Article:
Here is a small sample of that vast scrum of unscrupulous professional Conservative havers-of-opinions from just the last few days. 

Max Boot, infamous Iraq War Pimp:

Joe Scarborough, life-long Republican stooge and Trump waterboy

David French, proud employee of America's White Supremacist Journal of Record:
The Gun-Control Debate Could Break America

February 22, 2018 3:27 PM

A rage more personal than political exists on both sides, and poses real danger to the ties that bind us as a nation...
And Andrew Sullivan, America's most famous Gay Catholic Tory True Conservative:
Trump has turned the right into a foul, spit-flecked froth of racist reactionism, and he has evoked a radical response on the left that, while completely understandable, alienates me and many others more profoundly with every passing day.
Sure, Andrew.  One possible theory is that the rank and file of your Conservative movement were all choir boys who spent their days singing Ave Marie and their nights meditating on Burke before Donald Trump showed up and used his Orange Lantern Powers --

to convert them all into foul, spit-flecked froth of racist reactionaries overnight.

Another possible theory -- one based more on "history" and less on a nine-hour weed-and-self-pity bender is that Donald Trump is just one more lump of racist carcinoma to manifest itself out of a political party which has been a shithole of bigots and imbeciles since before Mr. Sullivan came to America and began making his living writing self-flattering soft-core political porn about a Republican Party and a Conservative Movement of Ave Maria-singin', Burke-musin' heroes which never existed anywhere outside of the tiny, well-funded wingnut welfare bubble where Mr. Sullivan lives.

And now that the Left has been proven to have been 100% right about the Right all along -- now that the real Republican Party and the real Conservative movement have Hulksmashed his delusions hard enough to launch them into orbit --  so, like so many of his species, Mr. Sullivan has no place left to go and no alternative but to try to squeeze his ass onto the same Both Siderist Lifeboat between Max Boot and Joe Scarborough.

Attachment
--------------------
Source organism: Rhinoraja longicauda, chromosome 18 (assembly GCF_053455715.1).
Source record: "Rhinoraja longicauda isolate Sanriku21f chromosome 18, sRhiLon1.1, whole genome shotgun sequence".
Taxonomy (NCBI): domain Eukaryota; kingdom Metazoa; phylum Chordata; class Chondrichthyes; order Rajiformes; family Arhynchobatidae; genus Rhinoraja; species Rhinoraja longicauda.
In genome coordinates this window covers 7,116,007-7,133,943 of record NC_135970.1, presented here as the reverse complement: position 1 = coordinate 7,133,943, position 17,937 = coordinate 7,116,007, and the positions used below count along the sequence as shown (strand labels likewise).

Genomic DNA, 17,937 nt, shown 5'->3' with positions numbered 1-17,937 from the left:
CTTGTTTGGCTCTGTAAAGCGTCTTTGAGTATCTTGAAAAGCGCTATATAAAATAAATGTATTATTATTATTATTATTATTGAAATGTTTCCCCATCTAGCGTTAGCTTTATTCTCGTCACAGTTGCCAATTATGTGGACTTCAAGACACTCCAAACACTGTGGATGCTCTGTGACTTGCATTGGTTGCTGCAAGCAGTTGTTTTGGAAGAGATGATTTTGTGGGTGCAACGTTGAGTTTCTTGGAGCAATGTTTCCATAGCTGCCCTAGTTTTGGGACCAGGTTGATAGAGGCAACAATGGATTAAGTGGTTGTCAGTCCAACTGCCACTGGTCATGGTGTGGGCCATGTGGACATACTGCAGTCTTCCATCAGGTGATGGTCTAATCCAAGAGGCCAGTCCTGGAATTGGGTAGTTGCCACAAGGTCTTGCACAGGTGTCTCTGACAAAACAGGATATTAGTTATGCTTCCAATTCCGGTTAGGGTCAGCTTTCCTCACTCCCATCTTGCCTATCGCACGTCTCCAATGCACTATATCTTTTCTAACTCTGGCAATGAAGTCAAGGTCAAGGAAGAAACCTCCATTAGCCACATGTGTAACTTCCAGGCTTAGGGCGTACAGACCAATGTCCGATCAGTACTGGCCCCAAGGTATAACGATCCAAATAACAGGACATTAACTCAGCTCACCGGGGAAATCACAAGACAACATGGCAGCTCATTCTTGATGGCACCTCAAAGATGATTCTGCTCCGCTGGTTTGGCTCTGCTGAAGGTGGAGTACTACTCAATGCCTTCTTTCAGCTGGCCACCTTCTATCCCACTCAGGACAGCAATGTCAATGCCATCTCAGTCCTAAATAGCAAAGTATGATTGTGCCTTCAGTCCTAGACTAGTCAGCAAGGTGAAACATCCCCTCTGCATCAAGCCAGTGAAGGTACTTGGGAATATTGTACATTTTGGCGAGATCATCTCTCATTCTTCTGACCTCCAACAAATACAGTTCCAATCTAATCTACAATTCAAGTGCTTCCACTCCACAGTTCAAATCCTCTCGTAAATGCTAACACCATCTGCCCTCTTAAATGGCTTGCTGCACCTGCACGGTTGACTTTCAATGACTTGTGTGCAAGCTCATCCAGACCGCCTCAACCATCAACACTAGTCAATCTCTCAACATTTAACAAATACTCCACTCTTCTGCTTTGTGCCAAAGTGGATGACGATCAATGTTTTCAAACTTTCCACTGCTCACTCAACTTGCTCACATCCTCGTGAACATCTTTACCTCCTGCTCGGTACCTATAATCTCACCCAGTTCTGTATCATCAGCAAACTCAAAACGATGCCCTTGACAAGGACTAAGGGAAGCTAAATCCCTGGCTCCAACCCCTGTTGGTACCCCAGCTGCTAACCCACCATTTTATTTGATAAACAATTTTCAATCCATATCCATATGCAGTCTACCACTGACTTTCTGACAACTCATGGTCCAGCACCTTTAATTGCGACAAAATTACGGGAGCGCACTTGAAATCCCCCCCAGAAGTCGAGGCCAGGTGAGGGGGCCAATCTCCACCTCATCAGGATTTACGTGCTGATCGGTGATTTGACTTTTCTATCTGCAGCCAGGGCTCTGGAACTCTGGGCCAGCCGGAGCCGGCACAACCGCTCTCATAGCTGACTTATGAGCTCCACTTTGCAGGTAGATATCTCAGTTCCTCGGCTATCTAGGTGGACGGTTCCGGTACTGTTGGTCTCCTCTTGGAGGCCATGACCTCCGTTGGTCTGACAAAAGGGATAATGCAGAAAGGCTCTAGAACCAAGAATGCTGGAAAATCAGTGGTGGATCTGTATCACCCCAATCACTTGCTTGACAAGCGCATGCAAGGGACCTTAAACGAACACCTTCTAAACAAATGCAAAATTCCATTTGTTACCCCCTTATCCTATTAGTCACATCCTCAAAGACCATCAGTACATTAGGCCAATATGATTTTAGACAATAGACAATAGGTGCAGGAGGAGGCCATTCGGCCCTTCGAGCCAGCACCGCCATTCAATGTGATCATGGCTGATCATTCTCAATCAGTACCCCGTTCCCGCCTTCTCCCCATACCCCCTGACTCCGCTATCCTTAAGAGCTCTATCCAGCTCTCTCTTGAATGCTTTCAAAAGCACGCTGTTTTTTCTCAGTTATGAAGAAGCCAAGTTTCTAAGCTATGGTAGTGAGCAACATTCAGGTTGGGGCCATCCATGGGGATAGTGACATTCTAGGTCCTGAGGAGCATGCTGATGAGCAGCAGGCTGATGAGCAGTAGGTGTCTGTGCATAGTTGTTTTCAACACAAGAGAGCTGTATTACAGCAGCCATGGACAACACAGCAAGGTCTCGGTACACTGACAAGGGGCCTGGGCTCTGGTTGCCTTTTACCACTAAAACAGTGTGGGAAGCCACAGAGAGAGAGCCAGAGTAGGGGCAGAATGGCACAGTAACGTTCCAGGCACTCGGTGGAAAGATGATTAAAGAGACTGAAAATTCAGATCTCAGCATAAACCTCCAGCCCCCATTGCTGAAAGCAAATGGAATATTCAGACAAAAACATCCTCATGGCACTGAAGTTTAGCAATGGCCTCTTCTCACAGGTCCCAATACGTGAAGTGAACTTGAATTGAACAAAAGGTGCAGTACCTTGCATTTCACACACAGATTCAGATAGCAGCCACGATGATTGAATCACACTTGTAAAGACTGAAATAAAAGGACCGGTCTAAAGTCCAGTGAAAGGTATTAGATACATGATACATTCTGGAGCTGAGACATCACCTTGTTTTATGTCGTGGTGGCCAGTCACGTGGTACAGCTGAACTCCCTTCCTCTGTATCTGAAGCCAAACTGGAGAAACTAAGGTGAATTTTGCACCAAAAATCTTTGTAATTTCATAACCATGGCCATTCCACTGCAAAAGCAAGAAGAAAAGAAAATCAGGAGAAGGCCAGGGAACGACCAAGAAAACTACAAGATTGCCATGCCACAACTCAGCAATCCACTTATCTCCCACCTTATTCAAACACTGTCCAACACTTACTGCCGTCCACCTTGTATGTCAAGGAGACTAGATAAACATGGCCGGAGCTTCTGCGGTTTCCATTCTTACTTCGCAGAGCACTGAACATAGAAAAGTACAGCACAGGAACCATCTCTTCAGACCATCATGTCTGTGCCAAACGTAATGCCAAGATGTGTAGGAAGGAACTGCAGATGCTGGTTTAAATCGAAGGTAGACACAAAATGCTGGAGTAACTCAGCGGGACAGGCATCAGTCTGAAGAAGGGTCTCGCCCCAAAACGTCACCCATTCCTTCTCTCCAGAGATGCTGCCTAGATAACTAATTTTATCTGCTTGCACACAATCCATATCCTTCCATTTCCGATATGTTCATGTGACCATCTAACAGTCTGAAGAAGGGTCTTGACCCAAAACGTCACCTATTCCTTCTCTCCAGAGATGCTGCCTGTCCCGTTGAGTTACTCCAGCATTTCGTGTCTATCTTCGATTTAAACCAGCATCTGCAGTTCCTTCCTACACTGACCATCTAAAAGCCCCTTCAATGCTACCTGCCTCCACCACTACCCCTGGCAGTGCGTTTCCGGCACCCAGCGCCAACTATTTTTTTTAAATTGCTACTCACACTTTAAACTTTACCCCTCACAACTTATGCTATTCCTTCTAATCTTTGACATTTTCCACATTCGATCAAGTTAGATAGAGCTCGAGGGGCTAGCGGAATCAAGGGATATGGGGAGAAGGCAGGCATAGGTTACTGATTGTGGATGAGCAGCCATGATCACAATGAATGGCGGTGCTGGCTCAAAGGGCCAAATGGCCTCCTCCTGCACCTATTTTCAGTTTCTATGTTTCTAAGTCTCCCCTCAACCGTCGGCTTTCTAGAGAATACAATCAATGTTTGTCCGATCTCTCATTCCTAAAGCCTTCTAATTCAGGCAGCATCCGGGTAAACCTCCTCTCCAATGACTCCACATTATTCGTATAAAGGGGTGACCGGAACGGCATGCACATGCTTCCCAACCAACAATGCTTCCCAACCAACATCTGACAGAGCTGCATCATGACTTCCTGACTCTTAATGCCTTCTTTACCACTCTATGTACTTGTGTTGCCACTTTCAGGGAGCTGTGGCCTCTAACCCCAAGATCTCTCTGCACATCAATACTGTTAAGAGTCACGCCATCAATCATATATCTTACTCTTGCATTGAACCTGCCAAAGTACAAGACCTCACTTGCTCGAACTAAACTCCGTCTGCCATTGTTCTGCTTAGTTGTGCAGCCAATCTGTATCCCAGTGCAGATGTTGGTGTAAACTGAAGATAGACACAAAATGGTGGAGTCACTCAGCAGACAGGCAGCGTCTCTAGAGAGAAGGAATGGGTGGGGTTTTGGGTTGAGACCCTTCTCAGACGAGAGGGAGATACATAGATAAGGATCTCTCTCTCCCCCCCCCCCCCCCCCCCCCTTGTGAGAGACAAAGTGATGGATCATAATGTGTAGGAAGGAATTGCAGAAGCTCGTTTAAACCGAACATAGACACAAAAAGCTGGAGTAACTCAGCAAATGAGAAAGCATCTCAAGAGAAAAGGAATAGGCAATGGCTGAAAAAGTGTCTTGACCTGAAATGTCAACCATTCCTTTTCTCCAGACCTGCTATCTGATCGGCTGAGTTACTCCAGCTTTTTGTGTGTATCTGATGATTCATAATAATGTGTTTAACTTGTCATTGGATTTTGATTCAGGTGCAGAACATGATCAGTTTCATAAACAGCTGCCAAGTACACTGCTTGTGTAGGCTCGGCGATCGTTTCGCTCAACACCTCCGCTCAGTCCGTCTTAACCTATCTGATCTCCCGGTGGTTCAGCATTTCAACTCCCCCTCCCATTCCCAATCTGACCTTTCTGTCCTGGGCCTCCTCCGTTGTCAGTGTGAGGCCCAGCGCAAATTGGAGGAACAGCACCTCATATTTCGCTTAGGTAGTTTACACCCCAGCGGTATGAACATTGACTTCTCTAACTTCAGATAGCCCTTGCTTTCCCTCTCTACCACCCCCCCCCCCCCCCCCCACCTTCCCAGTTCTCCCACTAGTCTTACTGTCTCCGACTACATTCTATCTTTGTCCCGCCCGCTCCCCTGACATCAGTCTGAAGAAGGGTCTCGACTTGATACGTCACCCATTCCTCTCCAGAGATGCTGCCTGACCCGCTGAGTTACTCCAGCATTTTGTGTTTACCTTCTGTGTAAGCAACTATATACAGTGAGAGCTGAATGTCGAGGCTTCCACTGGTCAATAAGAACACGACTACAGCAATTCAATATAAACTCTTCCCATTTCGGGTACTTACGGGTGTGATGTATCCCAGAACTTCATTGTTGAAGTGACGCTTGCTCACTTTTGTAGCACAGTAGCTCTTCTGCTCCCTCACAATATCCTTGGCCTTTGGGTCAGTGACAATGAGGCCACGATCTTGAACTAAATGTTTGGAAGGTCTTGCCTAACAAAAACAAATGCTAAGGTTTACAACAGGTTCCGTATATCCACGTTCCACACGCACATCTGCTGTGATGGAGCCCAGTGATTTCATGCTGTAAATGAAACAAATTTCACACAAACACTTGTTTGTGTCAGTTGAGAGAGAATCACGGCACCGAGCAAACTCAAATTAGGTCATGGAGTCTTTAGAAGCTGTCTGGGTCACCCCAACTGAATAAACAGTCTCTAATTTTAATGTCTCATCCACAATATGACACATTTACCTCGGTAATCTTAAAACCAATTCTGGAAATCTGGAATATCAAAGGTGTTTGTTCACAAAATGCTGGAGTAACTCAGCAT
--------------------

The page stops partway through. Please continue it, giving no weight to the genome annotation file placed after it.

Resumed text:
Continuing with Mr. Sullivan, I can tell you that it is going to come as a huge fucking shock to the adult Sunday school class that Bluegal and I help facilitate, and the faith-directed writing classes that we co-teach, and to all the nice people at the church where I usher every Sunday to learn that --
The left has denounced religion as insane...
But of course, Andrew Sullivan absolutely must lie about Liberals like me and my wife in this way so he can get his Both Siderist Lifeboat Boarding Pass stamped like so:
The left has denounced religion as insane; the right has redefined it into another twist on identity politics.
And like so:
The only antidote to Trump and the politics he has forged and intensified is this kind of self-doubt and self-knowledge. It refutes him while never empowering him. It opens up the possibility, if we let it, that the insanities of today’s right and left will not inevitably ratchet themselves into an ever tighter spiral of vengeance and mutual incomprehension
Then, a little gratuitous, drive-by Hillary-bashing because Mr. Sullivan is an incredibly bitter little man whose movement is in ashes --
 I will vote for a Democrat this fall and encourage everyone else to do so, because it is our only hope against accelerating authoritarianism. But I’ll do so with the same kind of nausea that led me to support Hillary Clinton in 2016...
-- and he can call it a day.

So how do we know Mr. Sullivan is lying?

Because the alert reader will notice that the graphic at the top of this post is from a remarkably similar piece I wrote about Andrew Sullivan nearly a decade ago.  In other words, years before Donald Trump glided down the Escalator of Doom and magically...
...turned the right into a foul, spit-flecked froth of racist reactionism
Yes, Andrew has been making a living slinging this same Both Siderist bullshit for a very long time now.  Because he has to.  Otherwise, as I noted all the way back in 2009...
...he would instantly lose his place in the food-chain, wouldn’t he? Because like that microscopic number of self-loathing black Conservatives who make their daily bread by serving the interests of the Southern Bigot Party, more than any other single factor, it was always the sheer gawking, oddballness of the brazen self-delusion inherent in being the gay champion of the Christopath Homophobe Party that put Mr. Sullivan in the spotlight.

That was what gave him his unique and lucrative cache.
Same bullshit.

Different decade.

And some of us have the receipts.

Behold, a Tip Jar!


Mueller so far

Mueller so far

by digby